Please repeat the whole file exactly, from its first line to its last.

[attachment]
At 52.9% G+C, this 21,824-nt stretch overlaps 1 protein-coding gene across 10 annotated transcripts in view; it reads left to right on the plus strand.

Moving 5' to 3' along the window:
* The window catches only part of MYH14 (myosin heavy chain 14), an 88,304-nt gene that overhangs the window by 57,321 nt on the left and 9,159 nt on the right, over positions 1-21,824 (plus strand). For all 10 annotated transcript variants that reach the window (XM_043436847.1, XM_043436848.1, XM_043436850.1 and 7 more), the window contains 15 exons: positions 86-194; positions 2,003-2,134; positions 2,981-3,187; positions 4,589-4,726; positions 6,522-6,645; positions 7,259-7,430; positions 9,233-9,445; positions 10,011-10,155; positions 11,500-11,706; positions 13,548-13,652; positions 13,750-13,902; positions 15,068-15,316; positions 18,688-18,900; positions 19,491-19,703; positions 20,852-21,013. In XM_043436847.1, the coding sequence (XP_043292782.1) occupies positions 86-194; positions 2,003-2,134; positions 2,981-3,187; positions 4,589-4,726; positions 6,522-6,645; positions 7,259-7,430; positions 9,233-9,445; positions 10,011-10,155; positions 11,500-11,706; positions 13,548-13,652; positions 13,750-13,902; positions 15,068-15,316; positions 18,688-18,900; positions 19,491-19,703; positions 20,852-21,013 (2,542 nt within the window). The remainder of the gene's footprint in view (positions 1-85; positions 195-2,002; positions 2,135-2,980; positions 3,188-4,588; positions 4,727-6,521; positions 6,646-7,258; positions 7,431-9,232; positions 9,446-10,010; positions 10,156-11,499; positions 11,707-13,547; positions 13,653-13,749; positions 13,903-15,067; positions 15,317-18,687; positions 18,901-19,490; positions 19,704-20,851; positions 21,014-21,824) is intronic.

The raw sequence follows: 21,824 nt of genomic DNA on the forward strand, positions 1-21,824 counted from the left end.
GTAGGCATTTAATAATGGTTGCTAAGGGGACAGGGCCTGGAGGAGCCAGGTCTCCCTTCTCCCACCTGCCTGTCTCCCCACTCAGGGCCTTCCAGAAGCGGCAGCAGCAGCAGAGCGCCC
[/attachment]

At 52.9% G+C, this 21,824-nt stretch overlaps 1 protein-coding gene across 10 annotated transcripts in view; it reads left to right on the plus strand.

Moving 5' to 3' along the window:
* The window catches only part of MYH14 (myosin heavy chain 14), an 88,304-nt gene that overhangs the window by 57,321 nt on the left and 9,159 nt on the right, over positions 1-21,824 (plus strand). For all 10 annotated transcript variants that reach the window (XM_043436847.1, XM_043436848.1, XM_043436850.1 and 7 more), the window contains 15 exons: positions 86-194; positions 2,003-2,134; positions 2,981-3,187; positions 4,589-4,726; positions 6,522-6,645; positions 7,259-7,430; positions 9,233-9,445; positions 10,011-10,155; positions 11,500-11,706; positions 13,548-13,652; positions 13,750-13,902; positions 15,068-15,316; positions 18,688-18,900; positions 19,491-19,703; positions 20,852-21,013. In XM_043436847.1, the coding sequence (XP_043292782.1) occupies positions 86-194; positions 2,003-2,134; positions 2,981-3,187; positions 4,589-4,726; positions 6,522-6,645; positions 7,259-7,430; positions 9,233-9,445; positions 10,011-10,155; positions 11,500-11,706; positions 13,548-13,652; positions 13,750-13,902; positions 15,068-15,316; positions 18,688-18,900; positions 19,491-19,703; positions 20,852-21,013 (2,542 nt within the window). The remainder of the gene's footprint in view (positions 1-85; positions 195-2,002; positions 2,135-2,980; positions 3,188-4,588; positions 4,727-6,521; positions 6,646-7,258; positions 7,431-9,232; positions 9,446-10,010; positions 10,156-11,499; positions 11,707-13,547; positions 13,653-13,749; positions 13,903-15,067; positions 15,317-18,687; positions 18,901-19,490; positions 19,704-20,851; positions 21,014-21,824) is intronic.

The raw sequence follows: 21,824 nt of genomic DNA on the forward strand, positions 1-21,824 counted from the left end.
GTAGGCATTTAATAATGGTTGCTAAGGGGACAGGGCCTGGAGGAGCCAGGTCTCCCTTCTCCCACCTGCCTGTCTCCCCACTCAGGGCCTTCCAGAAGCGGCAGCAGCAGCAGAGCGCCC